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So, how does overshoot work?

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Joel Blackwell
So, how does overshoot work?
on Jun 10, 2009 at 6:03:16 am

For the life of me I just can't get the motion path's overshoot to work. I've tried everything I can possibly think of, and absolutely nothing works.

Any ideas? It doesn't help when the manual is out of date, and doesn't mention what the 'static' option is for either.

While I'm on the topic of moving things, is it just me, or is it impossible to edit the interpolation of an easein/out without changing the object's movement path? (hence the need for the motion path) I've always found that frustrating, to say the least.

I'm using Red 4.3.3. Thanks to anyone that can help.


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peter mcauley
Re: So, how does overshoot work?
on Jun 10, 2009 at 1:18:59 pm

Hi Joel,

From your message, it's not really clear to me exactly what effect you are trying to generate. I can help you with RED, but first I need to know exactly what look you are trying to achieve.

In RED, overshoot is typically associated with type-on effects. It describes, for instance, the effect of text arriving on screen and pushing past it's target / destination position, then coming back to rest at the target / destination position. Or something that bounces before coming to rest.

The Static option, when enabled, prevents the automatic generation of keyframes when a parameter value is changed from the default state. When disabled, ie when you are in Animate Mode, a keyframe is generated at the current frame in time for any change to any parameter. The exception to this rule is when any individual parameter has been set to Constant Interpolation, which because of it's nature prevents keyframes from being generated for that particular parameter regardless of the setting of the static/animate mode switch.

There are bezier handles in the timeline that can be used to adjust the position of an object - this is a value graph. RED does not have a separate speed graph option in the current shipping version of the product.

I hope this helps,

Peter.



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Joel Blackwell
Re: So, how does overshoot work?
on Jun 10, 2009 at 2:53:23 pm

Thanks Peter. I'm not working on a specific effect- just moving a basic image around to gain an understanding of how things work with the motion path filter. What I'm looking to do is move from point A to point B, and control the speed at which things happen. Looking into the overshoot option is for pure curiosity's sake.

It's easy to understand what overshoot means, but what's difficult is understanding why it does nothing to a moving image in the motion path filter. Is it limited to text, and if so, why does the manual not say anything about it, and instead recommends another filter instead of motion path for text?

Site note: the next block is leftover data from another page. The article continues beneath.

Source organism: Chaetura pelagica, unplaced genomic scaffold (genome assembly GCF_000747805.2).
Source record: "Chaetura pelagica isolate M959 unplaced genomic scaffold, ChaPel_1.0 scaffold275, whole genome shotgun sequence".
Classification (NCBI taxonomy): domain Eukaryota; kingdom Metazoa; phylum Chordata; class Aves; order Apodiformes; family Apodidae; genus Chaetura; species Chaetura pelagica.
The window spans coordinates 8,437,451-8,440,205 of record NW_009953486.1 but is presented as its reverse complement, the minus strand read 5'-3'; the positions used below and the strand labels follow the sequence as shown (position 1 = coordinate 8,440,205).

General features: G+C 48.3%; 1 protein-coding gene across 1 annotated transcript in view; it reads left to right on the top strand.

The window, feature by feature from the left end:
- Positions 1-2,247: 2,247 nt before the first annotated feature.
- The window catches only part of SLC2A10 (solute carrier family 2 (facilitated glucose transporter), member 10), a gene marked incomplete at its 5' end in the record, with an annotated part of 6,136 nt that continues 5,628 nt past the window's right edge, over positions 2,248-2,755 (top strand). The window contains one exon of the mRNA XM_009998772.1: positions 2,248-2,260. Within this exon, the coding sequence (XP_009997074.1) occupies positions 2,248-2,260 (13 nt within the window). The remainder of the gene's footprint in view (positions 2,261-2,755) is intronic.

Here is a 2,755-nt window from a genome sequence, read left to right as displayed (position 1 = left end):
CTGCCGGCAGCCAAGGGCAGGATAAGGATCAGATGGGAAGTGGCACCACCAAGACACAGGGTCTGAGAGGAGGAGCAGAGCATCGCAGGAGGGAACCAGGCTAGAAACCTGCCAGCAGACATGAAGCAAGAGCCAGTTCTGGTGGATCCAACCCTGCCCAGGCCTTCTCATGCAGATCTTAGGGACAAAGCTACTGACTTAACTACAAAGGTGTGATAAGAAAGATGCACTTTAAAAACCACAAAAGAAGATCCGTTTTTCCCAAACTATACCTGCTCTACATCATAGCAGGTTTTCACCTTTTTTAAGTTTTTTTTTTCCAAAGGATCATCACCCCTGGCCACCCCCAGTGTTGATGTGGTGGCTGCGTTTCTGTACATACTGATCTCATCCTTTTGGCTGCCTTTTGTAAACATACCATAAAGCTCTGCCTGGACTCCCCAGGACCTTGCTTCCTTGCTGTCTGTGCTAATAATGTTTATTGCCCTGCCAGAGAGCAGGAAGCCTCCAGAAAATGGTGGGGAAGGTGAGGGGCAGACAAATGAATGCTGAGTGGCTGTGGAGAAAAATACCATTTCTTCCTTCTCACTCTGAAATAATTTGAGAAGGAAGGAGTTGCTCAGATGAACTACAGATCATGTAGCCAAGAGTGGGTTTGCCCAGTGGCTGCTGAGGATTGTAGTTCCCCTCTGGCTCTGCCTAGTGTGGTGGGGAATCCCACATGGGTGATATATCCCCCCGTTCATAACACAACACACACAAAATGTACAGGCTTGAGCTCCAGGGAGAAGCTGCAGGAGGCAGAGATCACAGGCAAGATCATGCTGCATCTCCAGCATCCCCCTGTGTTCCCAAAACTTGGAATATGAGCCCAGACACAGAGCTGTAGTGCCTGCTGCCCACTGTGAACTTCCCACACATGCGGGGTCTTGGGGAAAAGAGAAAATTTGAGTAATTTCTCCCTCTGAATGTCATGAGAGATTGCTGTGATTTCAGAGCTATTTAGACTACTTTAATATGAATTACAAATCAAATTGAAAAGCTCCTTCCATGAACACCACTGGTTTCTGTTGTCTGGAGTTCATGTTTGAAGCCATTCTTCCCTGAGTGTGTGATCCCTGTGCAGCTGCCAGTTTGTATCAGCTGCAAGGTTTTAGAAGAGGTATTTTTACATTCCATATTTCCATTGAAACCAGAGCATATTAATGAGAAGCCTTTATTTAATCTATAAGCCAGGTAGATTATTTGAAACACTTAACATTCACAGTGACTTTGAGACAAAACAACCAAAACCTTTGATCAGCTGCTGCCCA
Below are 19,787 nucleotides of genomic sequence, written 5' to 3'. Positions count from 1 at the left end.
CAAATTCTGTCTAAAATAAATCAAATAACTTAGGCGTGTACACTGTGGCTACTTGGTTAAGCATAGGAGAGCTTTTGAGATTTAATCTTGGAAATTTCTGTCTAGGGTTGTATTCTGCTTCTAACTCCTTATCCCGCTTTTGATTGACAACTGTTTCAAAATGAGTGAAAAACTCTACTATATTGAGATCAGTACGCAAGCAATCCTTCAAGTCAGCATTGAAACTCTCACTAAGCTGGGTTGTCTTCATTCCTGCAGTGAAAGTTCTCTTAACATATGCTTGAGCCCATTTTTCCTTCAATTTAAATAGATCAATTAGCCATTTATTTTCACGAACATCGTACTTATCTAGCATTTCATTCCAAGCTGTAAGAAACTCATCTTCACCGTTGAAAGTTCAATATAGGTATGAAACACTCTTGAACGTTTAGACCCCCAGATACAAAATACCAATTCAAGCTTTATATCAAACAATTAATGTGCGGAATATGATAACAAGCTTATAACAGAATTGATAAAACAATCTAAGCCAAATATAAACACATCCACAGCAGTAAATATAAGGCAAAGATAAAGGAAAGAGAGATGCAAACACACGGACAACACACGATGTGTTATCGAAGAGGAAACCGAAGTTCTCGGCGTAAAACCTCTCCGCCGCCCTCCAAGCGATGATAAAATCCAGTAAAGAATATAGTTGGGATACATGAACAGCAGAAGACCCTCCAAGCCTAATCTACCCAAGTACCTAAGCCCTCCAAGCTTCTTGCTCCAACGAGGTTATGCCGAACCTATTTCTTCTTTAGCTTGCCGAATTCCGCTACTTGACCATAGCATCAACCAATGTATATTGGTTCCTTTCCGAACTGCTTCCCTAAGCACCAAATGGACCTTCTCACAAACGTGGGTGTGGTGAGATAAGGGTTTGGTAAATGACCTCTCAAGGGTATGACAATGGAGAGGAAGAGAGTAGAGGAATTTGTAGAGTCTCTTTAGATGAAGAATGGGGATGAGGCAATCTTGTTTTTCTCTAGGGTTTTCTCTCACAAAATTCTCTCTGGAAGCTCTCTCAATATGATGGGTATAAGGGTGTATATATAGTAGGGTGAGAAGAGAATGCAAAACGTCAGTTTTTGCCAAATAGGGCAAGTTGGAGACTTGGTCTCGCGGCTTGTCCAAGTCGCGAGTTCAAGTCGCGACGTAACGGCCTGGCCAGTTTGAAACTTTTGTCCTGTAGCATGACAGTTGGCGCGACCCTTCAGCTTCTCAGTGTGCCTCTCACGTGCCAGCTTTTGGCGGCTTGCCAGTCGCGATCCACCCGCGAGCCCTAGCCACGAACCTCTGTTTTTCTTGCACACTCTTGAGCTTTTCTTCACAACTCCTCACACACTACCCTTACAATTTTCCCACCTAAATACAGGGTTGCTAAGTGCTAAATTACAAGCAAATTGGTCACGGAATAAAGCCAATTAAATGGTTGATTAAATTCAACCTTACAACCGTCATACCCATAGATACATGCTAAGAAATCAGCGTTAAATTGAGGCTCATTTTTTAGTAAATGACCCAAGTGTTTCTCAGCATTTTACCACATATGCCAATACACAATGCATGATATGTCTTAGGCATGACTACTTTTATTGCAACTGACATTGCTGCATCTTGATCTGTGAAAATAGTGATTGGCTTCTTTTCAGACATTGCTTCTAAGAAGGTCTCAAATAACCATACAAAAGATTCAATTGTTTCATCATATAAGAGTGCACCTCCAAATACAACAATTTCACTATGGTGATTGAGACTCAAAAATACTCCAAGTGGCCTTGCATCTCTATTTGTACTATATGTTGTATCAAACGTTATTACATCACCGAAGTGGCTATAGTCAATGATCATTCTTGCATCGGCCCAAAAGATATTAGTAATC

Thanks for the info about the static option. Why is it included inside the motion path filter though, when someone could simply turn off the automatic generation of keyframes in Red?

As for the speed graph- isn't that the same thing as altering the velocity curves? Or, is a speed graph more or less what the velocity curves should be? (ie: altering the speed of the effect in a way which doesn't alter position) I've noticed that right now editing velocity curves is pretty much pointless, since altering them often results in everything else being altered too (position, etc).

At the moment my biggest frustration with Boris is the keyframing system. I love the filters and effects, but trying to control the position and speed of objects via keyframing is... well, not too fun :)


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peter mcauley
Re: So, how does overshoot work?
on Jun 10, 2009 at 7:43:54 pm

Hi Joel,

Generally speaking, the Motion Path Filter is most useful when you want to apply the same motion to several objects at once. The filter enables the creation of a path shape along which objects can be placed. You then meyframe the motion of the shape(s) along the generated path shape. There's a tutorial on our web site that explains the feature in more detail. I would recommend checking it out .. here's a link: http://www.borisfx.com/red/motion_path/MotPath.html

For what you are doing, I would suggest enabling the Animate mode, then setting the start and end points for the shape in time. Set the keyframe interpolation to ease in / out. Then enable the Motion Path on-screen controls (Preview>Controls>Motion Path) and use a combination of manipulating the motion path's on-screen bezier handles and sliding the keyframes in the timeline to control the speed and direction of movement. Does that explain this system a little bit better?

Cheers,

Peter.




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Joel Blackwell
Re: So, how does overshoot work?
on Jun 11, 2009 at 5:22:01 am

Not really, since I already know how it works. That's not to say I don't appreciate you going over things- I do, it's just that as mentioned, I'm trying to find out why parts of the filter don't seem to work.

I've been over every tutorial on the 'net, and no one uses the overshoot function. Does it even work? I'm pretty sure the acceleration function doesn't either... unless the result is so small I can hardly notice.


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Joel Blackwell
Re: So, how does overshoot work?
on Jun 11, 2009 at 7:50:40 am

Ah, I see now. It's overshoot for the path's movement... not for the movement of the object along the path. That's kind of... interesting (I guess) if not that helpful, but at the very least it's nice to know how things work!


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